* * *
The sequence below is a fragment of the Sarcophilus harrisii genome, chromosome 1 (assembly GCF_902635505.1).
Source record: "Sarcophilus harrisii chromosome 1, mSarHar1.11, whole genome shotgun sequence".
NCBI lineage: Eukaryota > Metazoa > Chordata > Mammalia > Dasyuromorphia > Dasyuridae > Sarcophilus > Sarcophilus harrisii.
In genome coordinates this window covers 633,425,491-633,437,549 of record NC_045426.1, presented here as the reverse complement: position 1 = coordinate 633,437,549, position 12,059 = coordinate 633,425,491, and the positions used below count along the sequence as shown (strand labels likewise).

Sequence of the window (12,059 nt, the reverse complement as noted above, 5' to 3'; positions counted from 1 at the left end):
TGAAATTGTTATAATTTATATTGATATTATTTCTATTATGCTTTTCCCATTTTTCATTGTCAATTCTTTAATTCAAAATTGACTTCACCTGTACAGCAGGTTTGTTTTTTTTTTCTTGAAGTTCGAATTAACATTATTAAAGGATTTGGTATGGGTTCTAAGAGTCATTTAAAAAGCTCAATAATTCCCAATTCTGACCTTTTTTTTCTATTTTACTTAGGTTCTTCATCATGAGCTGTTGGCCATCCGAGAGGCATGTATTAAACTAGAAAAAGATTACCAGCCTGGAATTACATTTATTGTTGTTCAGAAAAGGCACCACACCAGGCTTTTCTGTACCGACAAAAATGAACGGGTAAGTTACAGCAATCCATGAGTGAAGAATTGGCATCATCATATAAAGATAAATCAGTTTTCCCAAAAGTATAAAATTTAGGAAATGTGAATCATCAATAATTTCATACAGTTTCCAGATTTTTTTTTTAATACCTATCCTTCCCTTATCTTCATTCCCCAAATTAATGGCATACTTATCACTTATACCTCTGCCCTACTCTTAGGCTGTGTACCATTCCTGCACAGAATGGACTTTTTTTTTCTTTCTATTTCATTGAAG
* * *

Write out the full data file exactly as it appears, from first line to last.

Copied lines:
The sequence below is a fragment of the Sarcophilus harrisii genome, chromosome 1 (assembly GCF_902635505.1).
Source record: "Sarcophilus harrisii chromosome 1, mSarHar1.11, whole genome shotgun sequence".
NCBI lineage: Eukaryota > Metazoa > Chordata > Mammalia > Dasyuromorphia > Dasyuridae > Sarcophilus > Sarcophilus harrisii.
In genome coordinates this window covers 633,425,491-633,437,549 of record NC_045426.1, presented here as the reverse complement: position 1 = coordinate 633,437,549, position 12,059 = coordinate 633,425,491, and the positions used below count along the sequence as shown (strand labels likewise).

Sequence of the window (12,059 nt, the reverse complement as noted above, 5' to 3'; positions counted from 1 at the left end):
TGAAATTGTTATAATTTATATTGATATTATTTCTATTATGCTTTTCCCATTTTTCATTGTCAATTCTTTAATTCAAAATTGACTTCACCTGTACAGCAGGTTTGTTTTTTTTTTCTTGAAGTTCGAATTAACATTATTAAAGGATTTGGTATGGGTTCTAAGAGTCATTTAAAAAGCTCAATAATTCCCAATTCTGACCTTTTTTTTCTATTTTACTTAGGTTCTTCATCATGAGCTGTTGGCCATCCGAGAGGCATGTATTAAACTAGAAAAAGATTACCAGCCTGGAATTACATTTATTGTTGTTCAGAAAAGGCACCACACCAGGCTTTTCTGTACCGACAAAAATGAACGGGTAAGTTACAGCAATCCATGAGTGAAGAATTGGCATCATCATATAAAGATAAATCAGTTTTCCCAAAAGTATAAAATTTAGGAAATGTGAATCATCAATAATTTCATACAGTTTCCAGATTTTTTTTTTAATACCTATCCTTCCCTTATCTTCATTCCCCAAATTAATGGCATACTTATCACTTATACCTCTGCCCTACTCTTAGGCTGTGTACCATTCCTGCACAGAATGGACTTTTTTTTTCTTTCTATTTCATTGAAG